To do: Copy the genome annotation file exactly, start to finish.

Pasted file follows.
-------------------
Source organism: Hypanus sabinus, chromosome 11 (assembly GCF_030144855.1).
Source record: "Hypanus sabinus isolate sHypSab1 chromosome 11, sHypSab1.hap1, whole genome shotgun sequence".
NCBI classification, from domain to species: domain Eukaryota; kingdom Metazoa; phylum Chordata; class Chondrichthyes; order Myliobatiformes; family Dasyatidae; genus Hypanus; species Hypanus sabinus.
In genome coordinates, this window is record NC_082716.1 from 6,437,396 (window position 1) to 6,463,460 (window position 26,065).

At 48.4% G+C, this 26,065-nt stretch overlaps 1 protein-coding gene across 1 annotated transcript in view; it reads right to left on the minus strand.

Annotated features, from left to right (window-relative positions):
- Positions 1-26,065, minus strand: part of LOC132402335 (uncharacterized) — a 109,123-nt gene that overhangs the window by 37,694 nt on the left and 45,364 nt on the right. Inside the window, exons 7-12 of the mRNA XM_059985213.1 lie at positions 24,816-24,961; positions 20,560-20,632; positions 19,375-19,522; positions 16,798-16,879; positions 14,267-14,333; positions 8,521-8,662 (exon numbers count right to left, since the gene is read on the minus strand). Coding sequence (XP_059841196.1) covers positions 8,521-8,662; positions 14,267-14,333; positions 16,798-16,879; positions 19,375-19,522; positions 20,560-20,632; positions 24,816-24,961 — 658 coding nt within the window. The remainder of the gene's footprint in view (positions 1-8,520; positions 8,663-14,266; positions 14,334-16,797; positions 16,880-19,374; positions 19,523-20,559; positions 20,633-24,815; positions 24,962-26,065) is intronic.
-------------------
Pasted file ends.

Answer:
Source organism: Hypanus sabinus, chromosome 11 (assembly GCF_030144855.1).
Source record: "Hypanus sabinus isolate sHypSab1 chromosome 11, sHypSab1.hap1, whole genome shotgun sequence".
NCBI classification, from domain to species: domain Eukaryota; kingdom Metazoa; phylum Chordata; class Chondrichthyes; order Myliobatiformes; family Dasyatidae; genus Hypanus; species Hypanus sabinus.
In genome coordinates, this window is record NC_082716.1 from 6,437,396 (window position 1) to 6,463,460 (window position 26,065).

At 48.4% G+C, this 26,065-nt stretch overlaps 1 protein-coding gene across 1 annotated transcript in view; it reads right to left on the minus strand.

Annotated features, from left to right (window-relative positions):
- Positions 1-26,065, minus strand: part of LOC132402335 (uncharacterized) — a 109,123-nt gene that overhangs the window by 37,694 nt on the left and 45,364 nt on the right. Inside the window, exons 7-12 of the mRNA XM_059985213.1 lie at positions 24,816-24,961; positions 20,560-20,632; positions 19,375-19,522; positions 16,798-16,879; positions 14,267-14,333; positions 8,521-8,662 (exon numbers count right to left, since the gene is read on the minus strand). Coding sequence (XP_059841196.1) covers positions 8,521-8,662; positions 14,267-14,333; positions 16,798-16,879; positions 19,375-19,522; positions 20,560-20,632; positions 24,816-24,961 — 658 coding nt within the window. The remainder of the gene's footprint in view (positions 1-8,520; positions 8,663-14,266; positions 14,334-16,797; positions 16,880-19,374; positions 19,523-20,559; positions 20,633-24,815; positions 24,962-26,065) is intronic.